Stories from

When we asked dozens of communities about their life with food, they share lots of stories. Here are some highlights. See our website for contributors and their complete comments.

We are three families under one suburban roof. We have two large raised beds and eleven fruit trees—the only garden in the entire neighborhood. We’re looking to turn our front median into a neighborhood garden next growing season, putting the veggies out in a bushel basket for people to take. It isn’t about physical hunger, but the hunger we sense for community here in the isolated suburbs.

We grow a large garden and have beef, cattle, and chickens. Our animals live on pasture and have a good life, we hope, prior to nourishing us. We process the birds ourselves and use a local, trusted butcher for the cattle. Around here, if you leave your truck doors unlocked (we all do), you may find a bushel of beans or a bag of squash in the seat.

Cooking for people is a part of how I pray for them. As I add healthy ingredients I pray for their strength to be renewed. As I add rich and creamy things, I pray for God’s comfort to surround them. As I add sweet extras, I pray for encouragement. We advocate for the poor to gain access to good food in the neighborhood—pioneering an urban farm and planting three urban orchards here. Hopefully kids can have fruit from a tree instead of red-hot cheetos for breakfast.

We have a garden by our church office. People come for food vouchers, and it’s cool to say “Sure, here’s some vouchers. And do you like tomatoes or green beans? We have some growing right here.” We had a winter community-supported agriculture (CSA) tied in with the liturgical year, Advent to Easter. Shareholders received bi-weekly of shares of food we processed the previous summer with a leaflet with stories, recipes, reading, prayers, poems, and artwork.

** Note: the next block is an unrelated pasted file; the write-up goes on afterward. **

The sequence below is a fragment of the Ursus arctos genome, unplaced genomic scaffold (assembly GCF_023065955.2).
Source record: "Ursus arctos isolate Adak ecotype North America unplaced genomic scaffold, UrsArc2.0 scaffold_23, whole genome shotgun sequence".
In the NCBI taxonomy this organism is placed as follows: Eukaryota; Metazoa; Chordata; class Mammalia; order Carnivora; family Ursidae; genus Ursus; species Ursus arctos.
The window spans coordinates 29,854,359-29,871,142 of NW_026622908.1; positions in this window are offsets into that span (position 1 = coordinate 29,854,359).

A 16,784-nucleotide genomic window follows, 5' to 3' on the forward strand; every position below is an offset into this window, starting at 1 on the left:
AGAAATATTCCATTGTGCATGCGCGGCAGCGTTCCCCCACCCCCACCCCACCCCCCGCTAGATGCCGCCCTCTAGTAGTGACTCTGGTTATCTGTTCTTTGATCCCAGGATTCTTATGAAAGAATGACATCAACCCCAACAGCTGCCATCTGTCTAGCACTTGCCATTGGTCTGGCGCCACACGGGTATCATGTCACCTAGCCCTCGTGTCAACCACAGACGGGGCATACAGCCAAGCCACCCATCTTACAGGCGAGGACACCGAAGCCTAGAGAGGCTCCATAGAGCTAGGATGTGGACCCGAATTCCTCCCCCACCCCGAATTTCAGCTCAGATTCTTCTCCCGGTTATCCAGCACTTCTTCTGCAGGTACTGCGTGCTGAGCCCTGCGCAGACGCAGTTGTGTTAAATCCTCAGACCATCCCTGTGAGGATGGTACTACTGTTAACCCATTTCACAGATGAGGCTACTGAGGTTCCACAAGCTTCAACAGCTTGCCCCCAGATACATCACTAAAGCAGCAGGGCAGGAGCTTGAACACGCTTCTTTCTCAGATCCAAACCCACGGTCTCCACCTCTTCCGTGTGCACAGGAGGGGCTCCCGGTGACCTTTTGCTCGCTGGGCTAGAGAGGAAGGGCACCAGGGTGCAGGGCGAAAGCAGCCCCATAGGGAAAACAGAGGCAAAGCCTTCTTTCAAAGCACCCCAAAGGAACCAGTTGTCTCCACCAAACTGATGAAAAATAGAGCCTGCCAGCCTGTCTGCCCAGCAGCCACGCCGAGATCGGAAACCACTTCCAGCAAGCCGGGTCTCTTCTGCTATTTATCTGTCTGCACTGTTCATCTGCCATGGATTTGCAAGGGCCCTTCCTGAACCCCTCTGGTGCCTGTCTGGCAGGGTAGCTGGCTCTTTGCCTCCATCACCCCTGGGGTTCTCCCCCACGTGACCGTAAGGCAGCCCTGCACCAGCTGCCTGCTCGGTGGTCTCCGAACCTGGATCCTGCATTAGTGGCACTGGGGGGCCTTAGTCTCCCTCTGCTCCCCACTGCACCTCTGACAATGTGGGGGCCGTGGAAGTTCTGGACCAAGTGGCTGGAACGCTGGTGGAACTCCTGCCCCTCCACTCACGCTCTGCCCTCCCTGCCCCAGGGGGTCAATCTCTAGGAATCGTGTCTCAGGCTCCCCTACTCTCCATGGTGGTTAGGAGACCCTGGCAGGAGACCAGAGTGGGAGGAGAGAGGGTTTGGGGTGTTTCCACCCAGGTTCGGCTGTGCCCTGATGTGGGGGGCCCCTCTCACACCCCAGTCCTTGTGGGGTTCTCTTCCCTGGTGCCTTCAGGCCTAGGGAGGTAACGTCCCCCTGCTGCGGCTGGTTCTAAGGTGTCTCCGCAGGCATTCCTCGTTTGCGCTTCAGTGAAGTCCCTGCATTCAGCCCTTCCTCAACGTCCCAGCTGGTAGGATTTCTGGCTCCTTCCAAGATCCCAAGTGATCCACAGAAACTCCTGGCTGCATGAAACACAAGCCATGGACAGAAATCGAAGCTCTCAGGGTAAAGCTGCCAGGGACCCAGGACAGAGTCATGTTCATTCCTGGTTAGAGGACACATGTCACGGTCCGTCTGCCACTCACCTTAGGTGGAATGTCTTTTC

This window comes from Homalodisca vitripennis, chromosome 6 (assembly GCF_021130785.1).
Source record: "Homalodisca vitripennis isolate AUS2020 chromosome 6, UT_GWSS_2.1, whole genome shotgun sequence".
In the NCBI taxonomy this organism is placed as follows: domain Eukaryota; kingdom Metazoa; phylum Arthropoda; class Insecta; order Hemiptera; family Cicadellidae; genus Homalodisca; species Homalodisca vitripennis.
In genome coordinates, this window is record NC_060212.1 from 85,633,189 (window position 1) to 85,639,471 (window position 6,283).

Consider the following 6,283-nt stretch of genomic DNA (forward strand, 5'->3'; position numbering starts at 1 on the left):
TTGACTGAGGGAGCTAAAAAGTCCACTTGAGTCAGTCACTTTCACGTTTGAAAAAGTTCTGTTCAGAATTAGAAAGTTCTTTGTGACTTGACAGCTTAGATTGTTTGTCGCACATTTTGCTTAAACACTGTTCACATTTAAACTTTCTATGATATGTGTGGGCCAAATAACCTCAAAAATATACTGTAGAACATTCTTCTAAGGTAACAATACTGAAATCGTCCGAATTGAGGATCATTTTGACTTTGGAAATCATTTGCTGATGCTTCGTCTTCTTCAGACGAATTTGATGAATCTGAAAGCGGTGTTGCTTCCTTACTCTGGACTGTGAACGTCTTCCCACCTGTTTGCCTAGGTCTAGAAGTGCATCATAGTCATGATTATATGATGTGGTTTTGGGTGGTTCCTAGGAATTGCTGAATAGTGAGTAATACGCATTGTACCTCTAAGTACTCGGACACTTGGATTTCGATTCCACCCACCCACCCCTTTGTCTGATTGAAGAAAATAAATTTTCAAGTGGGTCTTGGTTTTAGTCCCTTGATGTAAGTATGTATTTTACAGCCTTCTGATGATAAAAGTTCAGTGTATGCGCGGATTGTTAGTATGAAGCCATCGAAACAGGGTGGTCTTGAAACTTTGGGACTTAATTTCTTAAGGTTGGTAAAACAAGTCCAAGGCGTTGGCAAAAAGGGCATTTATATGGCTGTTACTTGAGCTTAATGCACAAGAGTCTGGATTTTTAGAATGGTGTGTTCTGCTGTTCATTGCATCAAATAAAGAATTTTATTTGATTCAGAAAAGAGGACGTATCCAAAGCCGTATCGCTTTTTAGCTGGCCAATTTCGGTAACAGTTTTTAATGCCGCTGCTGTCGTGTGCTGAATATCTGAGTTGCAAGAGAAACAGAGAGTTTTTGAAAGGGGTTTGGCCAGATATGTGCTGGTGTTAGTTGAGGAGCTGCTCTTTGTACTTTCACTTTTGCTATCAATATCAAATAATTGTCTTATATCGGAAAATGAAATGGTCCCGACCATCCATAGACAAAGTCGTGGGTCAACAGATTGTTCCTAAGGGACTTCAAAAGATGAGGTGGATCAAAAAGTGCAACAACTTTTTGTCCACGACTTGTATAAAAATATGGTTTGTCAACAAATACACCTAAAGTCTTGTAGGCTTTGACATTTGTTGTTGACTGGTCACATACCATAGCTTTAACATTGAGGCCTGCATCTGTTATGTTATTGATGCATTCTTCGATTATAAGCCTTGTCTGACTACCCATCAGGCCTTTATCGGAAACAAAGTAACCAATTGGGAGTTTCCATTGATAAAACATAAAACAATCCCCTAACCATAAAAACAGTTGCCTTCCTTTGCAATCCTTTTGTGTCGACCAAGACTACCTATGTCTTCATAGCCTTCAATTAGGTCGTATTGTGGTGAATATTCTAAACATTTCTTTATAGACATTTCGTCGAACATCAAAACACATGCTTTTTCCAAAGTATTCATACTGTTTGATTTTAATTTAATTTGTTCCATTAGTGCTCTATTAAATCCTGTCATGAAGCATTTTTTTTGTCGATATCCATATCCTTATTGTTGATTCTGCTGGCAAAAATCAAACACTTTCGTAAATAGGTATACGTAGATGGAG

We pick up free food from a willing, local grocery store, and

compost the rotten produce, keeping hundreds of pounds of biodegradable food out of the dump. We store the edible food and open the doors. Women, children, and men of all ethnicities gather to get a bag of groceries. We know them all by name, and their gratitude for the free, healthy food is tangible.

At our biweekly gatherings, we create themed meals, like “rainbow,” when each family brings food with a rainbow element. The host provides the main dish; others bring delish sides. Growing our own food is a statement about slowing our lives down to attend to how much we use and waste. It reconnects us with the ground that offers so much to us. Food opens the space for strangers to become friends.


the Ground Around Thanksgiving, we host a meal in which we tell our “immigration stories”—how our families came to the United States, or came to live in this neighborhood. Every year we hear both familiar and new stories. It’s the best meal we share all year long.

Our church worships monthly, and food is always part of the celebration. We have people across the board socio-economically, and many haven’t come into contact with certain foods. I discovered that our local grocery stores were selling fiddleheads (fern leaves that have not unfurled); a very popular dish here in New England. They were an instant hit, but the best compliment came from a rougharound-the-edges guy early in his recovery: “These fiddleheads are f’ing awesome.”

Some of us believe that a big collapse is soon to come, when there is way less oil, and food will be harder to find and more expensive. We’re honing skills, trying to be prepared to grow our own. We eat together on Friday, opening the meal to everyone. Our efforts to bring people together across race, class, and educational lines over food go better when we have a topic and use a talking stick to allow everyone a time to share.